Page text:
I could see the irony – I could also see that he was right.

I am proud to be a member of a caucus and a Party that’s fundamental values are to make a commitment and investment in New Zealanders.

Can I then take this opportunity to thank the many volunteers who dedicated a lot of their time and exhausted a lot of their energy during the by-election campaign.

By elections are different beasts.

They attract a higher level of scrutiny and attention.

So to those of you who were there every day – it was a privilege working with you.

To Carol Hicks, Ferila Betham, Deborah Mahuta-Coyle, David Talbot, Litea Ah Hoi, Murdo McMillan, Andrew Beyer and Shane Laulu - words struggle to express how thankful I am for your efforts.

To Caroline Mareko and Elia Sefo – thank you - I send the love and prayers of the Labour Party family to you both.

To those of you who came from outside of Mana – thank you for your commitment.

I’d like to thank Young Labour – especially the crowd that made the long drive up from Dunedin.

Thank you to John Ryall and the team of Service and Food workers union members that gave us so much support. Meaole’s Marauders and Marlins our hoardings teams - need a special mention.

Thanks to Andrew Little for the support of the EPMU. A special mention must go to Paul Tollich, Mark James and Damon Rongotawa.

To General Secretary Chris Flatt and the Labour Party Staff we couldn’t have done it without you.

To my new caucus colleagues thank you for helping me become part of the team.

To Phil Goff.

It was a privilege to work for you – and to now be a member of your caucus.

Anyone that works with Phil knows the commitment and the passion he has for New Zealand.

Phil, thank you - and to Annette King for the support you’ve given me and my family.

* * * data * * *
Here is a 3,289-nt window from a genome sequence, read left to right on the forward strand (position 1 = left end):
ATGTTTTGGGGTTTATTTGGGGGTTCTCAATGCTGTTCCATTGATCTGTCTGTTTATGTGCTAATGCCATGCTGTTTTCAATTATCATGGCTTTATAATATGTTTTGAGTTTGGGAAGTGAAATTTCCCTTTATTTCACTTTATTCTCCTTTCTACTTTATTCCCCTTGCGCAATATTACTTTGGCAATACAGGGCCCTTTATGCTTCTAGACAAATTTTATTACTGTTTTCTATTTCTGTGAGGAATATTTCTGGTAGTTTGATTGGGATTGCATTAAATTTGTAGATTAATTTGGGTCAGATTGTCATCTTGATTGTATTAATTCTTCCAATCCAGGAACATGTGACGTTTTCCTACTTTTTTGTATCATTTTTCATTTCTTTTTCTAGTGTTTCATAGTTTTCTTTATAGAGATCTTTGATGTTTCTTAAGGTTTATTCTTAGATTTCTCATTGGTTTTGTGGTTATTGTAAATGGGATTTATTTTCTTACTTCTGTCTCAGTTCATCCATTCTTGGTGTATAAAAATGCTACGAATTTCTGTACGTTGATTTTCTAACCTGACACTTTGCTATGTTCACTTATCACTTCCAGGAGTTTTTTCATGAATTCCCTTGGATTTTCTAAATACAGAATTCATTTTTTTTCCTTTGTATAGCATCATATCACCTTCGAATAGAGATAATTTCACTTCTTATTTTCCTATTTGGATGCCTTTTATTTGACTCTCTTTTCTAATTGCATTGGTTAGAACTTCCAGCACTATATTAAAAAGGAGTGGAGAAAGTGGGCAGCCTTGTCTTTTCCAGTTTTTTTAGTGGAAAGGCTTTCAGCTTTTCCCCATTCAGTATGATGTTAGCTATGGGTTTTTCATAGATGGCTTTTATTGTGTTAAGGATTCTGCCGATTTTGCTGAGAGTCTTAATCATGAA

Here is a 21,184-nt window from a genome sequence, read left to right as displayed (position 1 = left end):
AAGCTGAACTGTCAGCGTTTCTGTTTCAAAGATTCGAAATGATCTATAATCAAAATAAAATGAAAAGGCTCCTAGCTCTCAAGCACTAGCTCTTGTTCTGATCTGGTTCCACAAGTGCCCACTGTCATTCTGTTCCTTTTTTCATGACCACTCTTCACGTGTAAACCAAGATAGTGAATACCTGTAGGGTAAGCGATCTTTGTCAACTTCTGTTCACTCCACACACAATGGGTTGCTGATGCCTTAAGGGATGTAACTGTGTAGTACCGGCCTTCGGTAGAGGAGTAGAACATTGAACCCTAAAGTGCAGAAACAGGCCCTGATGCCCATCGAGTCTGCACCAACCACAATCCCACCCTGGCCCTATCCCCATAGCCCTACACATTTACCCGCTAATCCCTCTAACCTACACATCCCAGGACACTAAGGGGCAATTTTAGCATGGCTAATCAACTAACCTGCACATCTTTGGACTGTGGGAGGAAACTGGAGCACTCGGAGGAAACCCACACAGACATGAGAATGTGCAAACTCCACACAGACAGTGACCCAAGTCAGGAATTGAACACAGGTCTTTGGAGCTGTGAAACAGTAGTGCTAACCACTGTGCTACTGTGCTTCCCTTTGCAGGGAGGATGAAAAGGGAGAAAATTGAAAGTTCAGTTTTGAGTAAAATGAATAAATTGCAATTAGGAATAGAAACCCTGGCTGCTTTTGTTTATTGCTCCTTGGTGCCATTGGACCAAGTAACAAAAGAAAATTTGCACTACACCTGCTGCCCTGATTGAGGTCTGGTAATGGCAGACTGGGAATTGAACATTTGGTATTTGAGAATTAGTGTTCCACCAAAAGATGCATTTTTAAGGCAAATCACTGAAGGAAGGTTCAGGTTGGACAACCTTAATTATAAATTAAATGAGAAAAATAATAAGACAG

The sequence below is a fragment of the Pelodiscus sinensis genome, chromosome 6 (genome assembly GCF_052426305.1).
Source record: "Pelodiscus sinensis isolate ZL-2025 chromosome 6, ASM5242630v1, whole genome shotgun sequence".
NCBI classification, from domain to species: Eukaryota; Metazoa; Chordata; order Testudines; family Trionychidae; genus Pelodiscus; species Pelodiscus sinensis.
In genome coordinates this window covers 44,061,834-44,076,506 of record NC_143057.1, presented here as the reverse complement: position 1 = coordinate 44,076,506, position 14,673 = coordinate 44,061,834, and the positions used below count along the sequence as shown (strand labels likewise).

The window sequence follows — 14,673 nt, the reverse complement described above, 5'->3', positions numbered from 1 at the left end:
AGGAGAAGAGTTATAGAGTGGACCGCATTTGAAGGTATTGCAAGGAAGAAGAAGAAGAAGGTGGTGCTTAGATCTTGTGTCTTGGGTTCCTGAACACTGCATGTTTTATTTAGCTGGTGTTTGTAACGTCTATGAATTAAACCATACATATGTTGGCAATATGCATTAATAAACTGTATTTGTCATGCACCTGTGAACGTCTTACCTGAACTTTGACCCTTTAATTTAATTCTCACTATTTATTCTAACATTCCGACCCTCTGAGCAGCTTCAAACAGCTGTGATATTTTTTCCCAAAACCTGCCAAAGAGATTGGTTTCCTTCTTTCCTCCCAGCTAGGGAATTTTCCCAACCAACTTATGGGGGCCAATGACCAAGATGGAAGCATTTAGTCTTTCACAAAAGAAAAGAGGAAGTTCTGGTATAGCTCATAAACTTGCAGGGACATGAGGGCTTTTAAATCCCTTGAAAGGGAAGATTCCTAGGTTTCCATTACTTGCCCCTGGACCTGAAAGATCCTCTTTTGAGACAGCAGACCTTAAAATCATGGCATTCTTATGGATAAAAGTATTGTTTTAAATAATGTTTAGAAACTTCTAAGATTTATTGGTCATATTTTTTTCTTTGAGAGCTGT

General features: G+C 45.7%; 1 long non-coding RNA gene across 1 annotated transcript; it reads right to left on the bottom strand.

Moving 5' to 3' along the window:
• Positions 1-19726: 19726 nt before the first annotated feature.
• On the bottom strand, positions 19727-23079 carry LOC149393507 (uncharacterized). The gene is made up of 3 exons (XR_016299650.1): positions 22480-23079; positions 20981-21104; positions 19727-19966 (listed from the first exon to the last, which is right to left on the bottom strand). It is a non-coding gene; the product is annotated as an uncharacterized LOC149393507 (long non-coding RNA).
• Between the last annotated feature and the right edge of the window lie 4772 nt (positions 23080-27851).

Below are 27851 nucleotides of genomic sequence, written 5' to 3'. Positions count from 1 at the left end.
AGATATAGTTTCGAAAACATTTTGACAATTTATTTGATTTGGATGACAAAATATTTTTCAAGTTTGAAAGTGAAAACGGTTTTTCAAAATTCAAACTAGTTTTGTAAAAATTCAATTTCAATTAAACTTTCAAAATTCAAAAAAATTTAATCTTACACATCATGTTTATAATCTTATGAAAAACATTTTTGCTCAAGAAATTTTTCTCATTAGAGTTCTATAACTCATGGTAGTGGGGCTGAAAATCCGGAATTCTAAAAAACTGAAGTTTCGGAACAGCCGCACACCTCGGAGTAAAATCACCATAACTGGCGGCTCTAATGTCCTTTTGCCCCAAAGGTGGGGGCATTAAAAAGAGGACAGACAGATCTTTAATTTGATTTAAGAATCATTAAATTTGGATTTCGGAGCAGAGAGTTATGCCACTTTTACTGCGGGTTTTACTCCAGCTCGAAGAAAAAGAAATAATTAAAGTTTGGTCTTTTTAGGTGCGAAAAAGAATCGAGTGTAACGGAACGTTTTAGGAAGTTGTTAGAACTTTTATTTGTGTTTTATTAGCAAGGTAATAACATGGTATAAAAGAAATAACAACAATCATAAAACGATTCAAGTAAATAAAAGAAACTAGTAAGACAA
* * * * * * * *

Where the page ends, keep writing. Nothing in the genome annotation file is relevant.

And to my family thank you for your support and love.

To my parents, my wife Gina, my son George, my in laws Ted and Daille, Lance, Jenny, Jessicah, Jason, Anna, my sister Maria and the many uncles, aunties, cousins nephews and nieces who supported me – fakafetai lava.

Only those who have sat in this house know the sacrifice, joy and angst families go through to get us here.

So my thanks and love goes out to all of you, and in advance my apologies.

Last week I got a letter of congratulations from Ward Clarke – my High School Principal.

I have two vivid memories of Mr Clark.

He espoused the value of the afternoon nap.

And each year he delivered us this quote from William Penn which inspired me and which I would like to share as I come to an end -.

I expect to pass through life but once.

If therefore, there be any kindness I can show, or any good thing I can do to any fellow being, let me do it now, and not defer or neglect it, as I shall not pass this way again.

No reira,

Ka nui te mihi ki ngā Rangatira o Ngāti Toa

Ka nui te mihi ki ngā whauau katoa o ngā moutere

No reira tatou ma, huri noa i to tätou whare.

Rau rangatira ma, e te whänau, tena koutou, tena koutou, tena tatou katoa.